Retail REITs as a group posted total returns of 33.41 percent in 2010, according to NAREIT—the second straight year that the sector delivered strong results.

The figure for all retail REITs made it the strongest year since 2004, when retail REITs posted total returns of 40.23 percent. The total return index at the end of the year stood at 584.29 and is up 169 percent since bottoming out at 216.82 in February 2009. However, the index remains 33 percent below its all-time peak of 878.58 reached in April 2007.

The retail REIT price index, meanwhile, has risen 150 percent since February 2009 from 81.14 to 202.94 and remains 44 percent below its all-time peak of 363.25 reached in February 2007. The dividend yield for retail REITs was 3.47 percent for the year.

By sub-sector, freestanding retail REITs led the pack with total returns rising 37.37 percent in 2010 followed by regional mall REITs (34.64 percent) and shopping center REITs (30.78 percent.)

Overall, NAREIT reported that U.S. REITs continued to significantly outperform the broader equity market in 2010. The FTSE NAREIT All Equity REITs Index delivered a total return of 27.95 percent in 2010 and the FTSE NAREIT All REITs Index gained 27.58 percent compared to 15.06 percent for the S&P 500. REITs’ 2010 returns came on top of 2009 gains of 27.99 percent for the FTSE NAREIT All Equity REITs Index and 27.45 percent for the FTSE NAREIT All REITs Index.

According to NAREIT, at year-end 2010, the equity market capitalization of the U.S REIT industry had increased to $389 billion, up 44 percent from $271 billion at the end of 2009, but still trailing that of the peak year of 2006, when equity market capitalization reached $438 billion at year-end. The retail sector accounted for $96.2 billion of that total.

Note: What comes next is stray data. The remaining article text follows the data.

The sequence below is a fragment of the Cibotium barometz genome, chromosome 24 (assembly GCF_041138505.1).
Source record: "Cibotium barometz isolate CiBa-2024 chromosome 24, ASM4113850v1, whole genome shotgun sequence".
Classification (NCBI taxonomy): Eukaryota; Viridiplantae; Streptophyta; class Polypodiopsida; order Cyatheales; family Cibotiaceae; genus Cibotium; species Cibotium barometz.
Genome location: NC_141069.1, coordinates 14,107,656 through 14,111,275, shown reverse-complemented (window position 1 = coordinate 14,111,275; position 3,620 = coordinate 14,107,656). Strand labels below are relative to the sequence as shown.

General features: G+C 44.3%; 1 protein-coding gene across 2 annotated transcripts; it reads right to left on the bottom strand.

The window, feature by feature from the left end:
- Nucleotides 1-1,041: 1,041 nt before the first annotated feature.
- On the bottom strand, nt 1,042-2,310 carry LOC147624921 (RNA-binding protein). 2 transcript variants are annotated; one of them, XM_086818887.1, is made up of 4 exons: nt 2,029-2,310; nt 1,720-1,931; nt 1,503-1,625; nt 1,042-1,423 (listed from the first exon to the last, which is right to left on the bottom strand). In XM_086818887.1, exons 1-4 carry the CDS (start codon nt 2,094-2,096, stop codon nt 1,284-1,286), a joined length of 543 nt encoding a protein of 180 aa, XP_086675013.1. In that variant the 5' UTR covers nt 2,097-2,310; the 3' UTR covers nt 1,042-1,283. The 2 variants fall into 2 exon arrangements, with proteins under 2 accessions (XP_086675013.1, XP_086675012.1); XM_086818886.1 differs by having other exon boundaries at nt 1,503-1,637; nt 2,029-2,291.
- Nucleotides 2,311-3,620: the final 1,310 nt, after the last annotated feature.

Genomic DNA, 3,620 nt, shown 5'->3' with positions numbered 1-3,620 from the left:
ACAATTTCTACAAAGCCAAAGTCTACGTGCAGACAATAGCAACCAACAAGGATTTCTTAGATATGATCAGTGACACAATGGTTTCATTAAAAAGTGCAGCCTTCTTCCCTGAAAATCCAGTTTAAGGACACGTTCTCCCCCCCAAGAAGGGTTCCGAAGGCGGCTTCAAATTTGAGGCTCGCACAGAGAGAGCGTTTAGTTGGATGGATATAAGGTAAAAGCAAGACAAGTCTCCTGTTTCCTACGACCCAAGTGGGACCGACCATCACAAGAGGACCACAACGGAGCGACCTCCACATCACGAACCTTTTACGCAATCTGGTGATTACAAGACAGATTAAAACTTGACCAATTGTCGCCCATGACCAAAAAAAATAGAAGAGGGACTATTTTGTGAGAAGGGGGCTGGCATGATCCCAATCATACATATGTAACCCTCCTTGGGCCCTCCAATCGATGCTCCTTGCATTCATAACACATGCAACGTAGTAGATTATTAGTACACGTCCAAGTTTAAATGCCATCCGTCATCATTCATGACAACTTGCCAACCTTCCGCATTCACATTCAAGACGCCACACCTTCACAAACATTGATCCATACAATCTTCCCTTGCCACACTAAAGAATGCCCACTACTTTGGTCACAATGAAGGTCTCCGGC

All sectors of the U.S. REIT market delivered positive returns in 2010, and all but two sectors produced strong, double-digit returns. Top performing industry segments for the year were apartments, up 47.04 percent; lodging/resorts, up 42.77 percent; and commercial mortgage financing, up 41.99 percent. Industrial REITs were up 18.89 percent and office REITs were up 18.41 percent.

In addition, 2010 marked the second biggest capital raising year ever for REITs, trailing only 2006. Overall, U.S. REITs conducted 173 offerings and raised $47.45 billion. That was up from 130 offerings for $34.66 billion in 2009 and 82 offerings for $17.99 billion in 2008. In 2006, REITs conducted 204 offerings that raised $49.02 billion.

By type, REITs completed nine IPOS that raised $1.98 billion, 91 secondary offerings of common shares that raised $23.63 billion, 17 secondary offerings of preferred shares that raised $2.62 billion and 56 offerings of unsecured debt that raised $19.23 billion.

“In a commercial real estate marketplace in which many private owners have continued to find it difficult to raise capital to restructure highly leveraged balance sheets, REITs again demonstrated their cost-effective access to capital through the public markets,” NAREIT President and CEO Steven A. Wechsler said in a statement.

According to NAREIT, REITs have largely used the capital raised to pay down debt and begin to make strategic acquisitions. The industry’s debt ratio as of September 30, 2010, was 41.4 percent, down from 66.3 percent at the end of February 2009.